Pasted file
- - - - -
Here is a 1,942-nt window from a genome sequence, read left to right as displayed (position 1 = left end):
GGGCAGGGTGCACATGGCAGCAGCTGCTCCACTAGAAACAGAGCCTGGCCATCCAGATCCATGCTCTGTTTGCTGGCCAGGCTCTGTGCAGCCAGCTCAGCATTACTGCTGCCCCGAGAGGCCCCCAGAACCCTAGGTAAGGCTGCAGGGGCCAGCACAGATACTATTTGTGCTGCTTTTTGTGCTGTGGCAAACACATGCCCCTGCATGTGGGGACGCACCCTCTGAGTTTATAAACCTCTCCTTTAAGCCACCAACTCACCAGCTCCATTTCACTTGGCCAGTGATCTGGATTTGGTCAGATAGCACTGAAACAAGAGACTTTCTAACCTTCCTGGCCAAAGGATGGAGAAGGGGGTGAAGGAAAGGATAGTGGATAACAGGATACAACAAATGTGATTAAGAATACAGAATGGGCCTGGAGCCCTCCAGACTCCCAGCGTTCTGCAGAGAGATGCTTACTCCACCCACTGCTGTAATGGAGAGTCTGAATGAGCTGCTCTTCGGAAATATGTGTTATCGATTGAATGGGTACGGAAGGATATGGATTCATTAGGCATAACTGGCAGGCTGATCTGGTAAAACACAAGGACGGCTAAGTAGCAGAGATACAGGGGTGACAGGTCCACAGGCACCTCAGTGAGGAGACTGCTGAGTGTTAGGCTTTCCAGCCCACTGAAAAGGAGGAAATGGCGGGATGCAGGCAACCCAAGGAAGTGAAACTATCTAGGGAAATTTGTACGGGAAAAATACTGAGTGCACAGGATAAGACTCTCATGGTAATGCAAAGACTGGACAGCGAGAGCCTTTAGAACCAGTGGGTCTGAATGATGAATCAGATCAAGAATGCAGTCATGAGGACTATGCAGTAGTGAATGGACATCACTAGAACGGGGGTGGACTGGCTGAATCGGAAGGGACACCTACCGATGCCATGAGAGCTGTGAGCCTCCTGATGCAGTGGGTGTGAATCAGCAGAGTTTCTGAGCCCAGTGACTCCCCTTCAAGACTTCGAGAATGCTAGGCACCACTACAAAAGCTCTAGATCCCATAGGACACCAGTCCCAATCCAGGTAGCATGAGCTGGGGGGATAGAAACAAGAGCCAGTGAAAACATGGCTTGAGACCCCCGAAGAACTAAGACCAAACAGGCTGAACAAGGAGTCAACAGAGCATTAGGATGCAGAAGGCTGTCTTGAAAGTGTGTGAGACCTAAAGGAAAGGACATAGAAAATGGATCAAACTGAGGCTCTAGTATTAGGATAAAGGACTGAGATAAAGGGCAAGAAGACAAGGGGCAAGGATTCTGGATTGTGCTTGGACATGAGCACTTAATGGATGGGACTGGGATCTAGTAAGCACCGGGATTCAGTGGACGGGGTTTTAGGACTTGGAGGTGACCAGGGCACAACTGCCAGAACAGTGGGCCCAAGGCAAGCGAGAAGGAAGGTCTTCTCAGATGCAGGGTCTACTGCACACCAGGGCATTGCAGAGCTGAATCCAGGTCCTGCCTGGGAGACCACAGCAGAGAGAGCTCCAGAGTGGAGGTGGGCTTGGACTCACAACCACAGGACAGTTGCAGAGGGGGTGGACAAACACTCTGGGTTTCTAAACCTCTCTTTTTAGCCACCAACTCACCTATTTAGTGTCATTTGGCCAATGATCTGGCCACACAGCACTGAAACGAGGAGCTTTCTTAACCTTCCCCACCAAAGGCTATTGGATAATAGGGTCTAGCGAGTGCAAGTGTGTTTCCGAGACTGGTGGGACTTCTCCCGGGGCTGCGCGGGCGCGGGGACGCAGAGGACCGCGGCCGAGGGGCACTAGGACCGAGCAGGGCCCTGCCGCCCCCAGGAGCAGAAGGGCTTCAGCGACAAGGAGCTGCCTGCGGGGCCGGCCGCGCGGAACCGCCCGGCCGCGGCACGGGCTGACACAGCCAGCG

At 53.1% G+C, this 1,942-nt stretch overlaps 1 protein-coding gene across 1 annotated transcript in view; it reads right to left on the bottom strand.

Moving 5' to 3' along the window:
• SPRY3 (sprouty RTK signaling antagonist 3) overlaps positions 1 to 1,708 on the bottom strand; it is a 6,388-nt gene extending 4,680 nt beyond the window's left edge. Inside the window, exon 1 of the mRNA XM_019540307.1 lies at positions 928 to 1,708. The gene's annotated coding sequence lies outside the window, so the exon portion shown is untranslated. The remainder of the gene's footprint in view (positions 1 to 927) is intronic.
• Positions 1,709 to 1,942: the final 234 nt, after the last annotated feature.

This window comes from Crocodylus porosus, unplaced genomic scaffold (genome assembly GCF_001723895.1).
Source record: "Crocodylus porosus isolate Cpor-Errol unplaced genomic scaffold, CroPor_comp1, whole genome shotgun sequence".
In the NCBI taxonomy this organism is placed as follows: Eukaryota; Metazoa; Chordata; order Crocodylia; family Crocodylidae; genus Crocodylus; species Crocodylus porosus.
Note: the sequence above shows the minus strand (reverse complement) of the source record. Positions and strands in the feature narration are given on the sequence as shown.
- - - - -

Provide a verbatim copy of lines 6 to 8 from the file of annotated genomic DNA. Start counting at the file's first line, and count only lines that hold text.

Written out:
• Positions 1,709 to 1,942: the final 234 nt, after the last annotated feature.

This window comes from Crocodylus porosus, unplaced genomic scaffold (genome assembly GCF_001723895.1).
Source record: "Crocodylus porosus isolate Cpor-Errol unplaced genomic scaffold, CroPor_comp1, whole genome shotgun sequence".